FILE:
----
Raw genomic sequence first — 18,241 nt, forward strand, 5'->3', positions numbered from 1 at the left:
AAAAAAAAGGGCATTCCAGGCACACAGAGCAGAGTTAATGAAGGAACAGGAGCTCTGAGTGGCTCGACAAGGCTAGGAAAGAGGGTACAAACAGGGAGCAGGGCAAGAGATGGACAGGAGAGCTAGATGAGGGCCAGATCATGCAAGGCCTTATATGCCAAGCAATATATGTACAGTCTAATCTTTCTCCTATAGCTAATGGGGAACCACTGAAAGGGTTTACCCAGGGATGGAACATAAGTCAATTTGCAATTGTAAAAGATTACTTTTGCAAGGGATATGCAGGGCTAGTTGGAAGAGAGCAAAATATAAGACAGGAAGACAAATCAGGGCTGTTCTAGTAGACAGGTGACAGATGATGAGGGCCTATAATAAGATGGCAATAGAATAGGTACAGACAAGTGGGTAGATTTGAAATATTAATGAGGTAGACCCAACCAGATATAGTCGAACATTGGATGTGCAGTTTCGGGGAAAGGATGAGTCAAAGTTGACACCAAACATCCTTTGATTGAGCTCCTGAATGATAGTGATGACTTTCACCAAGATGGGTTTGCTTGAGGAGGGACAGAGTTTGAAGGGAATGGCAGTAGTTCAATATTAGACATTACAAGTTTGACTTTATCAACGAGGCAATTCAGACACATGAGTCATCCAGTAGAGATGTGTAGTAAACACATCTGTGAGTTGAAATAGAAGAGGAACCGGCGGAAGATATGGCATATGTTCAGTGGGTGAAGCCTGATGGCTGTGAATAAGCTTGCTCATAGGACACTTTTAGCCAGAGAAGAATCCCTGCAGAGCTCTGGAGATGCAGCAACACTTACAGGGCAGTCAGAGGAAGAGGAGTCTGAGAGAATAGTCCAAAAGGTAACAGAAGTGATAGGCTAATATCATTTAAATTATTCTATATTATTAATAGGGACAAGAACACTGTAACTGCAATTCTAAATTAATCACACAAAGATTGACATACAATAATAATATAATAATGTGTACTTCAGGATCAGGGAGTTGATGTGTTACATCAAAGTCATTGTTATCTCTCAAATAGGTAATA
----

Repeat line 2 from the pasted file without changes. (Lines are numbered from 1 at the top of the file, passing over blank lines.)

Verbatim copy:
AAAAAAAAGGGCATTCCAGGCACACAGAGCAGAGTTAATGAAGGAACAGGAGCTCTGAGTGGCTCGACAAGGCTAGGAAAGAGGGTACAAACAGGGAGCAGGGCAAGAGATGGACAGGAGAGCTAGATGAGGGCCAGATCATGCAAGGCCTTATATGCCAAGCAATATATGTACAGTCTAATCTTTCTCCTATAGCTAATGGGGAACCACTGAAAGGGTTTACCCAGGGATGGAACATAAGTCAATTTGCAATTGTAAAAGATTACTTTTGCAAGGGATATGCAGGGCTAGTTGGAAGAGAGCAAAATATAAGACAGGAAGACAAATCAGGGCTGTTCTAGTAGACAGGTGACAGATGATGAGGGCCTATAATAAGATGGCAATAGAATAGGTACAGACAAGTGGGTAGATTTGAAATATTAATGAGGTAGACCCAACCAGATATAGTCGAACATTGGATGTGCAGTTTCGGGGAAAGGATGAGTCAAAGTTGACACCAAACATCCTTTGATTGAGCTCCTGAATGATAGTGATGACTTTCACCAAGATGGGTTTGCTTGAGGAGGGACAGAGTTTGAAGGGAATGGCAGTAGTTCAATATTAGACATTACAAGTTTGACTTTATCAACGAGGCAATTCAGACACATGAGTCATCCAGTAGAGATGTGTAGTAAACACATCTGTGAGTTGAAATAGAAGAGGAACCGGCGGAAGATATGGCATATGTTCAGTGGGTGAAGCCTGATGGCTGTGAATAAGCTTGCTCATAGGACACTTTTAGCCAGAGAAGAATCCCTGCAGAGCTCTGGAGATGCAGCAACACTTACAGGGCAGTCAGAGGAAGAGGAGTCTGAGAGAATAGTCCAAAAGGTAACAGAAGTGATAGGCTAATATCATTTAAATTATTCTATATTATTAATAGGGACAAGAACACTGTAACTGCAATTCTAAATTAATCACACAAAGATTGACATACAATAATAATATAATAATGTGTACTTCAGGATCAGGGAGTTGATGTGTTACATCAAAGTCATTGTTATCTCTCAAATAGGTAATA